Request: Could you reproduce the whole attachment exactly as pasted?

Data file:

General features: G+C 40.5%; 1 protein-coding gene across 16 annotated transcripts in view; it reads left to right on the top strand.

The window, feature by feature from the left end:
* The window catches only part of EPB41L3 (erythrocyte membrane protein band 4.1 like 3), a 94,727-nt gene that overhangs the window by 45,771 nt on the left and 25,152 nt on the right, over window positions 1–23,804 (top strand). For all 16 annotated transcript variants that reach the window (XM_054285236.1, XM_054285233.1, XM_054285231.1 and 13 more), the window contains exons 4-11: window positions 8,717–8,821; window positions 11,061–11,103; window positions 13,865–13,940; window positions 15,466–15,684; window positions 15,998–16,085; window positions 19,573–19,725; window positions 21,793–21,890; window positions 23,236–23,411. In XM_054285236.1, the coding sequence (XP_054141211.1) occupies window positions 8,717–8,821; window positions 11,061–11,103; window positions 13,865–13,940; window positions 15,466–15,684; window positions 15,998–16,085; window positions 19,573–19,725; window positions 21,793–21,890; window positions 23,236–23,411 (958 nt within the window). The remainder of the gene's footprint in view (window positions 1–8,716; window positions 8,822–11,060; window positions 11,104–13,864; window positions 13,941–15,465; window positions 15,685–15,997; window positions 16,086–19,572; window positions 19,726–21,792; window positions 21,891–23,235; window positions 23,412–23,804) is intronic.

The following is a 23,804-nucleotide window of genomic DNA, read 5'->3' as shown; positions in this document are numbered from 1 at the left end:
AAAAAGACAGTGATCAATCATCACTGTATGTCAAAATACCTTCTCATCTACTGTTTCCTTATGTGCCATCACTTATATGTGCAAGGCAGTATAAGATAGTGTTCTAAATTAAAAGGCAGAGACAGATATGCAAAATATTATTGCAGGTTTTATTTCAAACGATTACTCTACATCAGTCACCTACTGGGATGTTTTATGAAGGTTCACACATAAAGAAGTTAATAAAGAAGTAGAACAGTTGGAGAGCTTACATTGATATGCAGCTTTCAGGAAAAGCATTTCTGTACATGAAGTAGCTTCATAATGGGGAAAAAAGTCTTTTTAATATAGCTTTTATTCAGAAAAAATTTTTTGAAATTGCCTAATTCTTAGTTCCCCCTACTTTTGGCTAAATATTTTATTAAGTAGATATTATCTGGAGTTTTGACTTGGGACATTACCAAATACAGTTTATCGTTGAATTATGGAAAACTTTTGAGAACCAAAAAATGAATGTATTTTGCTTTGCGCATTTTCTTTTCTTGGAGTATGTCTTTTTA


General features: G+C 40.5%; 1 protein-coding gene across 16 annotated transcripts in view; it reads left to right on the top strand.

The window, feature by feature from the left end:
* The window catches only part of EPB41L3 (erythrocyte membrane protein band 4.1 like 3), a 94,727-nt gene that overhangs the window by 45,771 nt on the left and 25,152 nt on the right, over window positions 1–23,804 (top strand). For all 16 annotated transcript variants that reach the window (XM_054285236.1, XM_054285233.1, XM_054285231.1 and 13 more), the window contains exons 4-11: window positions 8,717–8,821; window positions 11,061–11,103; window positions 13,865–13,940; window positions 15,466–15,684; window positions 15,998–16,085; window positions 19,573–19,725; window positions 21,793–21,890; window positions 23,236–23,411. In XM_054285236.1, the coding sequence (XP_054141211.1) occupies window positions 8,717–8,821; window positions 11,061–11,103; window positions 13,865–13,940; window positions 15,466–15,684; window positions 15,998–16,085; window positions 19,573–19,725; window positions 21,793–21,890; window positions 23,236–23,411 (958 nt within the window). The remainder of the gene's footprint in view (window positions 1–8,716; window positions 8,822–11,060; window positions 11,104–13,864; window positions 13,941–15,465; window positions 15,685–15,997; window positions 16,086–19,572; window positions 19,726–21,792; window positions 21,891–23,235; window positions 23,412–23,804) is intronic.

The following is a 23,804-nucleotide window of genomic DNA, read 5'->3' as shown; positions in this document are numbered from 1 at the left end:
AAAAAGACAGTGATCAATCATCACTGTATGTCAAAATACCTTCTCATCTACTGTTTCCTTATGTGCCATCACTTATATGTGCAAGGCAGTATAAGATAGTGTTCTAAATTAAAAGGCAGAGACAGATATGCAAAATATTATTGCAGGTTTTATTTCAAACGATTACTCTACATCAGTCACCTACTGGGATGTTTTATGAAGGTTCACACATAAAGAAGTTAATAAAGAAGTAGAACAGTTGGAGAGCTTACATTGATATGCAGCTTTCAGGAAAAGCATTTCTGTACATGAAGTAGCTTCATAATGGGGAAAAAAGTCTTTTTAATATAGCTTTTATTCAGAAAAAATTTTTTGAAATTGCCTAATTCTTAGTTCCCCCTACTTTTGGCTAAATATTTTATTAAGTAGATATTATCTGGAGTTTTGACTTGGGACATTACCAAATACAGTTTATCGTTGAATTATGGAAAACTTTTGAGAACCAAAAAATGAATGTATTTTGCTTTGCGCATTTTCTTTTCTTGGAGTATGTCTTTTTA